UAE on track to improve conditions for migrant domestic workers: rights organization

BEIRUT (Thomson Reuters Foundation) - Criticized globally for its treatment of migrant workers, the United Arab Emirates is on track to improve conditions for domestic staff with a proposed new law praised by human rights organizations on Thursday.

A new bill, passed by the Federal National Council on May 31 and now awaiting presidential approval, will give domestic workers 30 days paid vacation a year, one day off a week, medical insurance, and a contract before starting work.

The UAE relies heavily on migrant labor with an estimated 8 million migrant workers making up more than 80 percent of its population, according to the International Labour Organization, with many domestic workers hired from Southeast Asia.

But the Gulf Arab state has been slammed by groups like Amnesty International and Human Rights Watch (HRW) for allowing domestic staff to endure long hours, unpaid wages and abuse.

The new draft law, however, was described by human rights groups as a step in the right direction.

“The protections given to domestic workers are quite decent,” Jakub Sobik of Anti-Slavery International, a London-based rights organization, told the Thomson Reuters Foundation.

The UAE’s Ministry of Human Resources and Emiratisation said in statement on its website this month that the bill, once signed into law, “will bring the rights and protections afforded domestic employees into line with other workers in the UAE”.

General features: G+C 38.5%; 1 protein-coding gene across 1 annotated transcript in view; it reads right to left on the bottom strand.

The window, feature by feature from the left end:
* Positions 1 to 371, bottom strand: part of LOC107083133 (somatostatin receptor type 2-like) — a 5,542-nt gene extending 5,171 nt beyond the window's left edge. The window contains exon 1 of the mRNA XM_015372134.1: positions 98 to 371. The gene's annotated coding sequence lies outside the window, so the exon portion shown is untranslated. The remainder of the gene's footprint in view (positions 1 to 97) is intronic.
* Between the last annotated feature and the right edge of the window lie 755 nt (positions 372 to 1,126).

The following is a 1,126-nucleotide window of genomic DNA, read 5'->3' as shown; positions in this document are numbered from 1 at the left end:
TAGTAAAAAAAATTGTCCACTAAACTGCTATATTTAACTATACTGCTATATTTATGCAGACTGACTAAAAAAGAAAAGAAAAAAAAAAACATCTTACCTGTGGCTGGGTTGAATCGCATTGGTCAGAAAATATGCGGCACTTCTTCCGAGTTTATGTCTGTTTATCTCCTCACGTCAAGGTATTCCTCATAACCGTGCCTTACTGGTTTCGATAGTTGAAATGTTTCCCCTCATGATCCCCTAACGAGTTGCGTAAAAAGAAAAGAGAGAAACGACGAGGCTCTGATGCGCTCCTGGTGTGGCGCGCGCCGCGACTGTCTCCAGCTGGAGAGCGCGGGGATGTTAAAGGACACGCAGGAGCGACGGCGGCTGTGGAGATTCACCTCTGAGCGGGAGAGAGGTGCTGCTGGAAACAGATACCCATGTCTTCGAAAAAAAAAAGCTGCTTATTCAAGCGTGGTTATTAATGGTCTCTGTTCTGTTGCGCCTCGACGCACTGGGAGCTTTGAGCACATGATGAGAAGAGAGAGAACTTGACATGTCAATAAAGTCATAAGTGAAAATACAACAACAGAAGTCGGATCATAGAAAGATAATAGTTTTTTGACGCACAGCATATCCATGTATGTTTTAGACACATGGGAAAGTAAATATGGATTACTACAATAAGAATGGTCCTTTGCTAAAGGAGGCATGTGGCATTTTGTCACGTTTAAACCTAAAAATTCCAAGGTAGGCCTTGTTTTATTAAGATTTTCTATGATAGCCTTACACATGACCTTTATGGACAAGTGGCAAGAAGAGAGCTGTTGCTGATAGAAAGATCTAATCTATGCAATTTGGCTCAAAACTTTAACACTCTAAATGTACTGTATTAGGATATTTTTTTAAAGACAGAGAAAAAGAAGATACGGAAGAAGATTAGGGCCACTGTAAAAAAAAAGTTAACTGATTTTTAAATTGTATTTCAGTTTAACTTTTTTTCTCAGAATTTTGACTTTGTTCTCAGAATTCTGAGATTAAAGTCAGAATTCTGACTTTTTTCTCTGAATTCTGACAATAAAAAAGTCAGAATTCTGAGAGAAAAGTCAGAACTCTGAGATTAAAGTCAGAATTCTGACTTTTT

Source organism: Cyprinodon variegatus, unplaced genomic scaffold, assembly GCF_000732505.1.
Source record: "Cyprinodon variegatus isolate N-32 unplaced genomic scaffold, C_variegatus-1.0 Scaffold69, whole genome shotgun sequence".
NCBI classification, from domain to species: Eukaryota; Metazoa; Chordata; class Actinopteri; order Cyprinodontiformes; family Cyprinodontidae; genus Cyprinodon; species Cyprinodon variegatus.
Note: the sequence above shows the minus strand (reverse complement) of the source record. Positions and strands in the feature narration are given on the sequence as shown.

The law will also prohibit employment of domestic workers aged under 18 and aim to tackle discrimination.

“It is the first time that domestic workers will be protected for better rights ... although considered very basic protections, they are very important,” said Rothna Begum, Middle East women’s rights researcher at HRW.

But while welcoming the legal change, rights organizations voiced concerns about its enforcement and implementation - like how labor inspections will be conducted.

“Domestic workers are particularly vulnerable to exploitation and abuse because ... they work in private households,” said Sobik.

Another area of uncertainty for the organizations is the fact that the “kafala” or sponsorship system, that forces foreign workers to seek their employer’s consent to change jobs or leave the country, is still in place.

Vani Saraswathi, associate editor at advocacy group that works to advance the rights of migrant workers in the Middle East, said there also needed to be a wider discussion on how domestic workers are viewed and treated.

“We hope that people would be more careful about exploiting the workers, but laws alone are not going to reduce abuse. I think there has to be a far wider discourse,” Saraswathi told the Thomson Reuters Foundation by phone.